Just around the time I started researching making nut milk from any kind of nut at home and the pleasures of making cashew cream, Food52 shared a "genius recipe" for Instant Nut Milk. A hack they adapted from Laura Wright's The First Mess Cookbook promises "a better, smarter, faster, less pain-in-the-neck method" to making nut milk at home by blending raw nut butter with water.
The method sounded so obviously simple — like, questionably so — but it also piqued my curiosity. Could delicious nut milk be made at home anytime with just nut butter and the swirl of a blender? Would it be less expensive? And most importantly, would it even taste good? With a homemade cashew milk on hand and a jar of raw cashew butter delivered, I set out on a side-by-side investigation.
First, What Is a "Nut Milk"?
Seems like an innocuous enough question, but it turns out that there isn't a good definition (or strong regulations) for what makes nut milk nutty. Most commercial nut milks contain somewhere between five to 15 percent almond, soy, or cashew matter with the rest of the carton being primarily water, with some binders, sweeteners, or thickeners added.
Homemade nut milks are roughly 25 to 30 percent nut matter (after soaking, blending, and straining) and have zero additives, unless the home cook adds them. Using Wright's suggested ratio of 1 1/2 cups water to 3 tablespoons nut butter would give you a nutty drink with roughly 12 percent nut matter as long as you don't strain it.
By commercial standards, blending nut butter with water would produce a product nutty enough to be considered nut milk by loose, undefined terms.
How to Make Traditional Nut Milk at Home
Making traditional nut milk at home is a three-step process that takes about a day of purely hands-off work. You soak the nuts in water overnight, then rinse the soaked nuts and blend the softened soaked nuts with fresh water. From here you can strain out the nut pulp and enjoy your milk as is or sweetened to your taste.
I understand that the process might read as arduous, but the hardest part is cleaning your blender afterwards. The nut milk you make at home using this method is incredibly flavorful, nutty, sweet, and rich in a way that commercial nut milks just can't beat.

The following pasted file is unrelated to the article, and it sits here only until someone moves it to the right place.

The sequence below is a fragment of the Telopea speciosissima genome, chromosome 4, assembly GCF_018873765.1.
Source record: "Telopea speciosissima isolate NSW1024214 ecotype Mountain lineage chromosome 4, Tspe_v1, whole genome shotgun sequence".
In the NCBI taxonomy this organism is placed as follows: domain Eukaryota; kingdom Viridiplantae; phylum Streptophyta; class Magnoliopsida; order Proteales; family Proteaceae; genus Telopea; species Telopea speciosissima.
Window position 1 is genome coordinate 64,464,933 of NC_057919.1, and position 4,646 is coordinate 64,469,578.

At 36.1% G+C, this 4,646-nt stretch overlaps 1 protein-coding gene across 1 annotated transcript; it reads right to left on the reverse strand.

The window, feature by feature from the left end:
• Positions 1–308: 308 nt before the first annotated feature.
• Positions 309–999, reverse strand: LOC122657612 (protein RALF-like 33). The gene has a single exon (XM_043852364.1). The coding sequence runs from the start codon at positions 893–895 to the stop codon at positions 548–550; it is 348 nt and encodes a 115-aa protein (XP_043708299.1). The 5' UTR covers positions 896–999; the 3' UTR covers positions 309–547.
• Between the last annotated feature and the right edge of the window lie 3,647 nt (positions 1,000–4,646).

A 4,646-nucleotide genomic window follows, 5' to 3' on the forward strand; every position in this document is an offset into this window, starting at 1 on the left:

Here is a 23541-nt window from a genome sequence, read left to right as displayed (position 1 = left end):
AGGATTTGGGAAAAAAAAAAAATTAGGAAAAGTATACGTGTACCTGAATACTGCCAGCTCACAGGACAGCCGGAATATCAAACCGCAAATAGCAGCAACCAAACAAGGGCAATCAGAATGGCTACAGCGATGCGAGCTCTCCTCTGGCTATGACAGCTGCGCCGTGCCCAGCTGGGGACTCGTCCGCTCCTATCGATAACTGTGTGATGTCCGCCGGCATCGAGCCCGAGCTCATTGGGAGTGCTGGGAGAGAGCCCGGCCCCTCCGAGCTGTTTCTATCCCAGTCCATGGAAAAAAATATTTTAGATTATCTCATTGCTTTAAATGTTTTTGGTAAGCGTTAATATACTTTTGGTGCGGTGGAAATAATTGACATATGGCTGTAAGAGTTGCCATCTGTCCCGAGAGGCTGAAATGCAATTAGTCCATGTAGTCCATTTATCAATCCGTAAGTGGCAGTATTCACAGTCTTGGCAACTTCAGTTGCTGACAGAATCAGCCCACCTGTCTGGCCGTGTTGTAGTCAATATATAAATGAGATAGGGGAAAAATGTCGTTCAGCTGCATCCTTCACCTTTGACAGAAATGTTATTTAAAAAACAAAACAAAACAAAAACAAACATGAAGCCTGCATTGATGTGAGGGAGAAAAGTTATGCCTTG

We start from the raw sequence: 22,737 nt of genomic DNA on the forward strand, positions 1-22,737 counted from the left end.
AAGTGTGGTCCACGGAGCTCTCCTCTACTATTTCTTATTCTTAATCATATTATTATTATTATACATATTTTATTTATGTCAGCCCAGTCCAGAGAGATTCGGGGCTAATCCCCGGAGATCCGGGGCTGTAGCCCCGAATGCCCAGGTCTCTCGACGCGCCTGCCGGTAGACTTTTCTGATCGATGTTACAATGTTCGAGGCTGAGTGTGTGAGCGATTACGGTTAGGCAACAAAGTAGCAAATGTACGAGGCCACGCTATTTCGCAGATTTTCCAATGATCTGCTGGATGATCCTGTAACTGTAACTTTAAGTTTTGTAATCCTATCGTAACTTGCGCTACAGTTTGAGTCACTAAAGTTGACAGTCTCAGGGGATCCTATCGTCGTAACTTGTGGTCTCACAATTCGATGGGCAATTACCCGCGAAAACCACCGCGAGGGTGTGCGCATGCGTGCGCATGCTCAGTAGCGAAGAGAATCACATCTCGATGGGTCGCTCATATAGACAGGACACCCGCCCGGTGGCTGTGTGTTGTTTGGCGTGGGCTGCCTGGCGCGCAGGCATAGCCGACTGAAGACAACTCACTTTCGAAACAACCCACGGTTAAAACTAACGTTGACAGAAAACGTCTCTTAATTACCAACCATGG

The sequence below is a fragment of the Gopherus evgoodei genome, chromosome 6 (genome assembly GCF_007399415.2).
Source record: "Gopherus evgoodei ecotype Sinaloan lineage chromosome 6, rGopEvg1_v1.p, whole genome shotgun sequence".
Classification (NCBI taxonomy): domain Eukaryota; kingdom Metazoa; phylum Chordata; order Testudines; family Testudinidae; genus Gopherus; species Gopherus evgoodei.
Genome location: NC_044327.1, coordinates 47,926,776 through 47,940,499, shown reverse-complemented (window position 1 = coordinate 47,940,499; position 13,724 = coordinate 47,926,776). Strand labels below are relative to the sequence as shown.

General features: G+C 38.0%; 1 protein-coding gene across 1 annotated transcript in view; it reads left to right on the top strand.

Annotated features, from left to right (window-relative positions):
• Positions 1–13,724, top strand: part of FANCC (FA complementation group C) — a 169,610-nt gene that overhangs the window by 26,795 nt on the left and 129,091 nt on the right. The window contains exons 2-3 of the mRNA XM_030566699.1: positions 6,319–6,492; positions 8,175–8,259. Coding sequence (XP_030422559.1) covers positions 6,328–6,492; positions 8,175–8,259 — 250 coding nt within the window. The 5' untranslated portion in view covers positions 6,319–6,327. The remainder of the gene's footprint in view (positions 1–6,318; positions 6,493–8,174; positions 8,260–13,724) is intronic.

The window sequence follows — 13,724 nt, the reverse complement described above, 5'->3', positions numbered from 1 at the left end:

What about the cost?
A pound of raw nuts costs between $9.99 to $11.99 a pound depending on whether you choose less expensive nuts like peanuts or more expensive cashews or hazelnuts. However, that pound of nuts will give you roughly four (16-ounce) batches of cashew milk at $3 a batch. And for what it's worth, the leftover nut pulp can be saved for making baked goods or granola, or for adding to smoothies.
How Do You Make Nut Milk with Nut Butter?
The first, and arguably hardest, part of making nut butter nut milk, is finding the raw nut butter. My regular grocery chain didn't carry either raw almond butter or raw cashew butter, but a local Whole Foods did (you can order also online and have it shipped to you).
Then you blend just a few tablespoons of this nut butter with water in your blender until smooth and creamy, so you'll still have to clean your blender with this method.
3 tablespoons cashew butter (2 ounces) + 12 ounces of water
The taste was surprisingly good despite my initial skepticism. It was still sweet and creamy like I'd expect homemade nut milk to be, but not nearly as strong as the homemade stuff. You could probably bump up the amount of butter called for in Wright's method and get a nuttier milk, but then you'd definitely have more expensive milk per batch. I also prefer a smoother milk, so for me this method still requires straining.
What about the cost?
A 16-ounce jar of raw cashew butter from my local Whole Foods cost me a whopping $17.99. Considering that this nut milk method uses just 2 ounces of the butter for each 1 1/2 cup batch, you can get roughly six (16-ounce) batches of nut milk that equal the volume of our homemade version, so it still comes in at about $3 a batch — not any more or less expensive than the homemade version.
The Final Verdict
Verdict: This is a not a mind-blowing tip.
This tip is smart, but its not "better, faster, or less-pain-in-the-neck." It certainly works and the results are fine, if not a little weak in the flavor department. If you increase the volume of nut butter called for, you're making a much more expensive batch of milk. Yes, you skip the soaking step — which leaves me with some questions about how nut butter nut milk might affect digestion, as soaking removes some unwanted enzymes from the whole nuts. What time you save might be spent looking for the raw nut butter on the store shelf. Nevertheless, you still have to dirty your blender and a strainer using the nut butter method.
Making nut milk from nut butter is a smart tip to know, though, especially if you ever find yourself in a pinch in the kitchen wanting a non-dairy milk and being out of whole raw nuts.